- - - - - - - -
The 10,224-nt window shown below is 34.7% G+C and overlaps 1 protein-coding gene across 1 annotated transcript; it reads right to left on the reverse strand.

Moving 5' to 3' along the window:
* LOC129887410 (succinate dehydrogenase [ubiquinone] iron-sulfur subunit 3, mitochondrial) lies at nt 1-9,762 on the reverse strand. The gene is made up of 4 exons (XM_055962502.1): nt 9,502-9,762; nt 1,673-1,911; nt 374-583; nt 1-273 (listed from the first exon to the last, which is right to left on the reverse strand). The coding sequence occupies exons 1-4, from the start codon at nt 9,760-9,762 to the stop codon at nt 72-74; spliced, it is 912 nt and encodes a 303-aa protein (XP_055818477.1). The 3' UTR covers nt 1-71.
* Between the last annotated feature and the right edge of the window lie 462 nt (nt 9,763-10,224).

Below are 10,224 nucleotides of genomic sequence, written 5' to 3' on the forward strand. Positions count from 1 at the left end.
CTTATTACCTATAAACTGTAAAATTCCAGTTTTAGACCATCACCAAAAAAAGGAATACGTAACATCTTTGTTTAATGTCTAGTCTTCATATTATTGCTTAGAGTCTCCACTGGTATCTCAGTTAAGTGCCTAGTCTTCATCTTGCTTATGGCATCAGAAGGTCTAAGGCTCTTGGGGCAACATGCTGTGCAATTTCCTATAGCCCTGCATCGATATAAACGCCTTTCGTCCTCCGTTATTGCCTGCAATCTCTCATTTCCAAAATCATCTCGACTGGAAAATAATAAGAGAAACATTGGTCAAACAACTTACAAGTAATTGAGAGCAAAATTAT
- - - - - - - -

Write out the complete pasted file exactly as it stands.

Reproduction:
The 10,224-nt window shown below is 34.7% G+C and overlaps 1 protein-coding gene across 1 annotated transcript; it reads right to left on the reverse strand.

Moving 5' to 3' along the window:
* LOC129887410 (succinate dehydrogenase [ubiquinone] iron-sulfur subunit 3, mitochondrial) lies at nt 1-9,762 on the reverse strand. The gene is made up of 4 exons (XM_055962502.1): nt 9,502-9,762; nt 1,673-1,911; nt 374-583; nt 1-273 (listed from the first exon to the last, which is right to left on the reverse strand). The coding sequence occupies exons 1-4, from the start codon at nt 9,760-9,762 to the stop codon at nt 72-74; spliced, it is 912 nt and encodes a 303-aa protein (XP_055818477.1). The 3' UTR covers nt 1-71.
* Between the last annotated feature and the right edge of the window lie 462 nt (nt 9,763-10,224).

Below are 10,224 nucleotides of genomic sequence, written 5' to 3' on the forward strand. Positions count from 1 at the left end.
CTTATTACCTATAAACTGTAAAATTCCAGTTTTAGACCATCACCAAAAAAAGGAATACGTAACATCTTTGTTTAATGTCTAGTCTTCATATTATTGCTTAGAGTCTCCACTGGTATCTCAGTTAAGTGCCTAGTCTTCATCTTGCTTATGGCATCAGAAGGTCTAAGGCTCTTGGGGCAACATGCTGTGCAATTTCCTATAGCCCTGCATCGATATAAACGCCTTTCGTCCTCCGTTATTGCCTGCAATCTCTCATTTCCAAAATCATCTCGACTGGAAAATAATAAGAGAAACATTGGTCAAACAACTTACAAGTAATTGAGAGCAAAATTAT